Why the “good is bad” trade is so stupid

By Jani Ziedins | End of Day Analysis

Oct 17

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The S&P 500 finished Tuesday’s session unchanged, but that flat result hides some important psychology hiding in the intraday price action.

The index slipped Tuesday morning after retail sales smashed expectations and the “good is bad” crowd hit the panic button. But as I’ve written many times before, the “good is bad” trade is as dumb as it gets. It hasn’t worked for a long time, yet that doesn’t stop people from rushing to sell every time we get a piece of good economic news.

Stock prices are ultimately based on corporate profits. Interest rates and everything else are just noise. As long as corporate profits are strong, stocks will be strong—end of story. Forget all this, “But that means the Fed will keep raising interest rate nonsense.” Strong earnings = strong stock prices Q.E.D.

And no surprise, it didn’t take long before more sophisticated buyers jumped in and bought Tuesday morning’s discounts. There are plenty of reasons for stocks to fall, but stronger-than-expected retail sales are not one of them.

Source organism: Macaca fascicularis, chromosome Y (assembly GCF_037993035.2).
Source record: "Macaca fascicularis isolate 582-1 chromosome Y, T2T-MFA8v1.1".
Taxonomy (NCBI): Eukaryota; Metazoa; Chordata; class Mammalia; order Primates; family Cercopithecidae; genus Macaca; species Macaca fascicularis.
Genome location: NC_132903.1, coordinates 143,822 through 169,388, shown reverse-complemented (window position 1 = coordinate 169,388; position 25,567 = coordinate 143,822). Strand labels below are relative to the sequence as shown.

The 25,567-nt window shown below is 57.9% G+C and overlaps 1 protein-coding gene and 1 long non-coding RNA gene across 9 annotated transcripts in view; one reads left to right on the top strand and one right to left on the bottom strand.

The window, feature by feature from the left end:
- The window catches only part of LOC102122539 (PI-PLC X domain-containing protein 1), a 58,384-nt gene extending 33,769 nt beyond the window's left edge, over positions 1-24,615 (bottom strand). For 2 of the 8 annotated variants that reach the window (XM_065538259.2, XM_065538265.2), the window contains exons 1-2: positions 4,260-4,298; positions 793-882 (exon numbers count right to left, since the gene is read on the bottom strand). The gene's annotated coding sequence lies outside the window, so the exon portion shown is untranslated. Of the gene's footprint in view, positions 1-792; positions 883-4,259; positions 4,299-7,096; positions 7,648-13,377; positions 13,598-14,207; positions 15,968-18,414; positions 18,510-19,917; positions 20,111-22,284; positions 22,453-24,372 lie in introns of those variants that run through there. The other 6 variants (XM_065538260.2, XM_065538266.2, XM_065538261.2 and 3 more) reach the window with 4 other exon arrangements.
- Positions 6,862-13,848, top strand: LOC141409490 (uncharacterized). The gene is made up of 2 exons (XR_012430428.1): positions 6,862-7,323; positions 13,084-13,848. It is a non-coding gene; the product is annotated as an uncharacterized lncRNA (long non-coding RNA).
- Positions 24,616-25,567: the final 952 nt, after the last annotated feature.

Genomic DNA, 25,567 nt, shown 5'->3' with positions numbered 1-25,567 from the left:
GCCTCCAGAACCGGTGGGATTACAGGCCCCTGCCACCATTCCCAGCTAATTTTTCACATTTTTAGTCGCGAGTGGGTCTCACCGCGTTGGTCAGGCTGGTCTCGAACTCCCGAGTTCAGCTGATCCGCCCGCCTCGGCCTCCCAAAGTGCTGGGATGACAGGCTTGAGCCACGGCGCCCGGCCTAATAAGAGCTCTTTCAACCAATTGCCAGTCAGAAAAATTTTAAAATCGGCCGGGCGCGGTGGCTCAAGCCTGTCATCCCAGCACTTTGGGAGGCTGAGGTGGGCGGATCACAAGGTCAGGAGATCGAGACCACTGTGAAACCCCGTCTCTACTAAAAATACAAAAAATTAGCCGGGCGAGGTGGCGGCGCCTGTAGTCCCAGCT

Of course, I shouldn’t complain too loudly because it would be much harder to make money without all of these dumb traders giving it away. Their loss is my gain.

At this point, I don’t see anything that concerns me about this market. Last week’s selling gave bears a golden opportunity to take control and send prices much lower. Instead, prices bounced in their face. That’s a sign of strength, not weakness.

Until we fall under recent lows, this market deserves the benefit of the doubt. Keep holding and lifting stops if/when we get through 4,400. Let those 3x ETF profits come to us.

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About the Author

Jani Ziedins (pronounced Ya-nee) is a full-time investor and financial analyst that has successfully traded stocks and options for nearly three decades. He has an undergraduate engineering degree from the Colorado School of Mines and two graduate business degrees from the University of Colorado Denver. His prior professional experience includes engineering at Fortune 500 companies, small business consulting, and managing investment real estate. He is now fortunate enough to trade full-time from home, affording him the luxury of spending extra time with his wife and two children.